Kirklees Council is set to get tough with people who repeatedly contaminate green recycling bins.

The council has tried a ‘softly softly’ approach through education but whole wagon loads are still having to be dumped in landfill when contamination is found.

People are still putting waste food and dirty nappies into green bins meaning a whole truckload of recycling is lost.

Kirklees has a poor recycling rate – around 26% compared to the national average of 43% – and the cost of dumping the extra waste is hitting the council hard at a time its finances are under severe pressure.

The frustrations of councillors and officers became clear at a meeting of the council’s Environment and Climate Change Scrutiny Panel at Huddersfield Town Hall.

The meeting was told that it was costing hundreds of thousands of pounds to divert recycling to landfill and that was “just not sustainable.”

Graham West, the council’s service director for highways and streetscene, said: “What we face, similar to many local authorities, is the culture and behaviour of people.

“It’s a call to arms that we want people to recycle in an educated and managed way but if facilities are being provided that are being abused and at a point having re-visited, educated, discussed, informed and warned, then we have no other option than to remove the opportunity for those people to recycle.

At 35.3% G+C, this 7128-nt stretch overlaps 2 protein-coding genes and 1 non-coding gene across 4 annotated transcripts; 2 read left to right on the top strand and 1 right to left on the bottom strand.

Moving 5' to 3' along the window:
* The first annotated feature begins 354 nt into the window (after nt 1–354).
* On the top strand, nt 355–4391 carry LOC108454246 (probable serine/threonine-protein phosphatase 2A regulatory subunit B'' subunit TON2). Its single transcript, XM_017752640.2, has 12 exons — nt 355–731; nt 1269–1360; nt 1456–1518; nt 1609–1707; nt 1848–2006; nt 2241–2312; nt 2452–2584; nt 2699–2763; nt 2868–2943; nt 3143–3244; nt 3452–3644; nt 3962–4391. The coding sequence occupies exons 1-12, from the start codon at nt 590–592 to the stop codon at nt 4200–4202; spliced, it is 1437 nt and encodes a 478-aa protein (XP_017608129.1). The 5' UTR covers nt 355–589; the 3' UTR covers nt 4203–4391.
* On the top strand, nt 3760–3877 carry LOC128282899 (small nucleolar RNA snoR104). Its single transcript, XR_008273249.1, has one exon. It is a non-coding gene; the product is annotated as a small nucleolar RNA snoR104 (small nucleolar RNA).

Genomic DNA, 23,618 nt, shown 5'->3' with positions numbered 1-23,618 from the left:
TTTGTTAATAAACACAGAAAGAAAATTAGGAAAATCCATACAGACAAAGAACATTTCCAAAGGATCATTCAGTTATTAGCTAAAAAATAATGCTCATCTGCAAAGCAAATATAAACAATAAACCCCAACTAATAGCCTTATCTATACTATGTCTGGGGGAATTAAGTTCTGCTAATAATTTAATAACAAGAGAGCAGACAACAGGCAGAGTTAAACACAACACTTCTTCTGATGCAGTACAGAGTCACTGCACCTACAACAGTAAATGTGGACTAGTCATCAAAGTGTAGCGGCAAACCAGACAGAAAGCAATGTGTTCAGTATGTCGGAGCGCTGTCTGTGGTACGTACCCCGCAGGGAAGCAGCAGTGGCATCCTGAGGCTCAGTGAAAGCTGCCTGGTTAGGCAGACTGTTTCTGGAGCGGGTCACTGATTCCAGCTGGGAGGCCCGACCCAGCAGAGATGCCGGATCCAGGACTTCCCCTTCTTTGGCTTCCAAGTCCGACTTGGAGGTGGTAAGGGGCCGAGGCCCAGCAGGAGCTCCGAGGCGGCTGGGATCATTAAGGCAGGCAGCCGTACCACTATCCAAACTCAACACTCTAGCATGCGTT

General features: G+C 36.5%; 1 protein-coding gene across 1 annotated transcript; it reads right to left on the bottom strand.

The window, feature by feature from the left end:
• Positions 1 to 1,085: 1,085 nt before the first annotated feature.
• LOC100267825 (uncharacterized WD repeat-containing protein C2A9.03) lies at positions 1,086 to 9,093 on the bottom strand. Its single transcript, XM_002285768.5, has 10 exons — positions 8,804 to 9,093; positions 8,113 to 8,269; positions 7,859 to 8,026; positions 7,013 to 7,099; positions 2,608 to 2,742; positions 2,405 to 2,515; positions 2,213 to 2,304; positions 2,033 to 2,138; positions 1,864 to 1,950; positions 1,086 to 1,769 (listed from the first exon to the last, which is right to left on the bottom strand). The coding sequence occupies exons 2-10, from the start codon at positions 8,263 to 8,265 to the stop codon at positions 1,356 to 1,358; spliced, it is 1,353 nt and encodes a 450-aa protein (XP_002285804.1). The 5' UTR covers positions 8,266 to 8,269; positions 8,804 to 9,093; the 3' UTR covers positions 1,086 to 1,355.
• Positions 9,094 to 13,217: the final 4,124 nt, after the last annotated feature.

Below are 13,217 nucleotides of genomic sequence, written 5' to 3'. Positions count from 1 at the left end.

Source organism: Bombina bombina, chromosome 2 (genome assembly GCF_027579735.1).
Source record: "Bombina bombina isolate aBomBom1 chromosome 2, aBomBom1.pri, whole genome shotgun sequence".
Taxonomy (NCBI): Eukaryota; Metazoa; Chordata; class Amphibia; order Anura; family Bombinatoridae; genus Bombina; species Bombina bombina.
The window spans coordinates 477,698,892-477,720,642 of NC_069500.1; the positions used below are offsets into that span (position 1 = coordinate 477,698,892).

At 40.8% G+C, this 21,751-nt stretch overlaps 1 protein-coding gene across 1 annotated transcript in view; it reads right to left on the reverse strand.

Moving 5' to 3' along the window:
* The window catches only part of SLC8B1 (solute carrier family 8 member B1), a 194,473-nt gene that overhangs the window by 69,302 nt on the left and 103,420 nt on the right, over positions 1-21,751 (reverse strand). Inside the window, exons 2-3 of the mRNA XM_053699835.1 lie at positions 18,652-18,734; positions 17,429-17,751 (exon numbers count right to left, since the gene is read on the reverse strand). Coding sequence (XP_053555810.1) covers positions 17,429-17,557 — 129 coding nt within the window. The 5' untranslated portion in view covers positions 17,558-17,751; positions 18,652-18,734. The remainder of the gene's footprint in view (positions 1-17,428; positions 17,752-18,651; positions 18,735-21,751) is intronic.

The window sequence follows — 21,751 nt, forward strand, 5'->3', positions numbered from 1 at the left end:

“That sounds very aggressive in its approach but this authority cannot continue to divert loads that should go for recycling into areas that costs us significantly more. And I will throw a figure in the air. We are now on the cusp of a projected £400,000 to £450,000 where we divert loads that should be recycled. That’s just not sustainable at this time.

“We will continue with our education at school level and education for those people who have facilities but when we get to a point whereby we can no longer sustain that we will look at removing recycling facilities for those who fail to use it appropriately.”

Will Acornley, head of operational services, said people had had a difficult last two or three years due to Covid and the cost-of-living crisis, and the council had tried to better understand the issues that people were having with recycling.

Officers had been visiting problem areas in the days before a collection was due to help with education.

He added: “Ultimately we want everybody to take part in recycling rather than go ahead with draconian measures.”

Panel chairman Clr Will Simpson (Lab, Denby Dale) said: “We know that the vast majority of the contamination is from nappies and food. We do a lot of education work when people put something in their green bin that shouldn’t be there and the people get multiple friendly visits.

“But there are repeat issues at a number of places and it should be fairly clear to anyone that a used nappy is not something we are going to recycle in our green bins.

“When it comes as an impact on our recycling rates and comes at a massive financial cost we should be taking more stricter action.”